A Generous Orthodoxy: Why I am a Missional, Evangelical, Post/Protestant, Liberal/Conservative, Mystical/Poetic, Biblical, Charismatic/Contemplative, Fundamentalist/Calvinist, Anabaptist/Anglican, Methodist, Catholic, Green, Incarnational, Depressed-yet-hopeful, Emergent, Unfinished CHRISTIAN By Brian McLaren
My church offered a four part series on the Emergent Church. It wasn't a call for a move in that direction, it wasn't a call for denouncing or acceptance. It was instead a look at what is happening in one segment of Christianity. Some people call this the Emergent Movement. I rather think that new ways of looking at something are often termed movements by the people who espouse those beliefs.
One of the books listed as a book explaining the movement was the above book with its long and catchy title. I found one copy in our library consortium and made a request and the book arrived three days later. I expect that there isn't a groundswell of people seeking to read the book despite its gloriously long and catchy title.
I read with an open mind and also to try and understand what the core beliefs were of this movement. I sense that the church in this era, as in previous ones, is in the throes of change. Some of the change is cosmetic—hymns and music reflect some of our present day culture, labels are more fluid. Some churches eschew denomination labels and their names reflect their core beliefs. But there is also this emergent movement and even after the four sessions I was unclear as to the core beliefs.
McLaren says that the church needs to constantly think about new ways to think about God. He also notes that in the present we are seeing more cross pollination between groups. In other words when you go into a church you will find that in their regular practice elements of other christian groups are in evidence.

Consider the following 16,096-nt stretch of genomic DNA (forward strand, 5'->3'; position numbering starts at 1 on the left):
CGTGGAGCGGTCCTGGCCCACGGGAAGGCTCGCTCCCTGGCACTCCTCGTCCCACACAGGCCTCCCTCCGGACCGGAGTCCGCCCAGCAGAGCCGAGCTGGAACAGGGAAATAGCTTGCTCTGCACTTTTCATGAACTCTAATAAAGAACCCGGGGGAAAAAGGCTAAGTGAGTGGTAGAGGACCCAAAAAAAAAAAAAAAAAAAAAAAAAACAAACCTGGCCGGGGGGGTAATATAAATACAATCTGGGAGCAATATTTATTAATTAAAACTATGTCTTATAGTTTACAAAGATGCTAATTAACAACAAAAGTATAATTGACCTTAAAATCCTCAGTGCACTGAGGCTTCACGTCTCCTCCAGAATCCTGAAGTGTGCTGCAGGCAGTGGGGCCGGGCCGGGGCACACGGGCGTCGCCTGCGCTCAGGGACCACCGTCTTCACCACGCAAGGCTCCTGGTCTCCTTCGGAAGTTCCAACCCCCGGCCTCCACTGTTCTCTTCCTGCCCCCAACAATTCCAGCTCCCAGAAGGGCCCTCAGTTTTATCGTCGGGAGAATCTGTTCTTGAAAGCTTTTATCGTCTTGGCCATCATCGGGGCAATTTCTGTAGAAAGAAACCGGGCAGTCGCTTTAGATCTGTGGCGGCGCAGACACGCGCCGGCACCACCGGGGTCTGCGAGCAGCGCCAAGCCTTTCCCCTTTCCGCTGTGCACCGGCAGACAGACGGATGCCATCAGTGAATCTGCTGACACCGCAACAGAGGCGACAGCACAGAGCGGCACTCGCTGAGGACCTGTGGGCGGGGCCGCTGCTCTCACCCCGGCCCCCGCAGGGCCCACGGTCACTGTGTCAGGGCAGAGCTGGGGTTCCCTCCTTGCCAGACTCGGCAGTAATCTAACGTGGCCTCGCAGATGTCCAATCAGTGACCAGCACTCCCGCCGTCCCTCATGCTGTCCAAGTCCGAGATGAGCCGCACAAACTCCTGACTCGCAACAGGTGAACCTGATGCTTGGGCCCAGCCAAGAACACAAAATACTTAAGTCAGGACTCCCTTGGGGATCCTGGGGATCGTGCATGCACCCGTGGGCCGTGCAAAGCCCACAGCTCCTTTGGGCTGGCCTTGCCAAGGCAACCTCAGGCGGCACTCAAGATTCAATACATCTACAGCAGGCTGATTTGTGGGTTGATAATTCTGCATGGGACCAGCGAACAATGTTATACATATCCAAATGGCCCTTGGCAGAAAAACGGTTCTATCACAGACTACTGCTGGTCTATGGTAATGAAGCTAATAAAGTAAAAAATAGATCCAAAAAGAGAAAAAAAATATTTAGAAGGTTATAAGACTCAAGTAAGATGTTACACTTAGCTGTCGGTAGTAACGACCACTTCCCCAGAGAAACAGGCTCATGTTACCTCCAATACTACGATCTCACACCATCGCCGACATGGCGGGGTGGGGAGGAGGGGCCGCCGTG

McLaren's Christianity is a cafeteria model, a model that takes from a number of different groups to forge an emergent church. What he doesn't like or he feels is archaic he leaves behind.
When McLaren presents each one of the titled groups he stresses those elements that can be embraced by the new paradigm. One person said that McLaren "widens the tent" to include more people under the umbrella of emergent christianity. He says that the Muslim, Buddhist, Jew, Hindu can remain within their denomination — just add a belief in Christ. And what does this mean?
McLaren asserts that no definitive truth about God can be known therefore the Bible is seen as an ethical document, a local myth. The Bible is the story of a people dealing with God, but not a "propositional truth about God."
After reading through 300 pages I was somewhat confused because I wanted to know what McLaren or the Emergent Christianity movement believed.
I found that one aim of his thinking was to erase some of the barriers between different traditions—an ecumenical view. The audience McLaren addresses are those people who have either left the church or have become dissatisfied with the church and are in the throes of leaving.Despite where they are on the faith journey they still maintain an attraction for the figure of Jesus.
It was Hans Frei who first used the term Generous Orthodoxy—so at some point I guess I'll need to read something that Frei wrote!
I think that McLaren is stating that in order to come to some understanding of truth the Christian community needs to look at all the experiences of Christian faith to arrive at some "kind of truth". In some ways this is seen as a new beginning, a start over.
McLaren spends a good deal of the book discussing why he is a Christian by looking at seven different traditions: Conservative Protestant, Pentecostal, Roam Catholic, Eastern Orthodox, Liberal Protestant. Anabaptist and Liberation Theology. One could question how intimately he knows each of these traditions.
He spends a bit of time telling the reader that he is missional which should not be confused with being a missionary. He is also each of the strands mentioned in his title and explains how he is part of that particular strand.
The book ends with McLaren's statement that he is hopeful as he looks forward and not backward.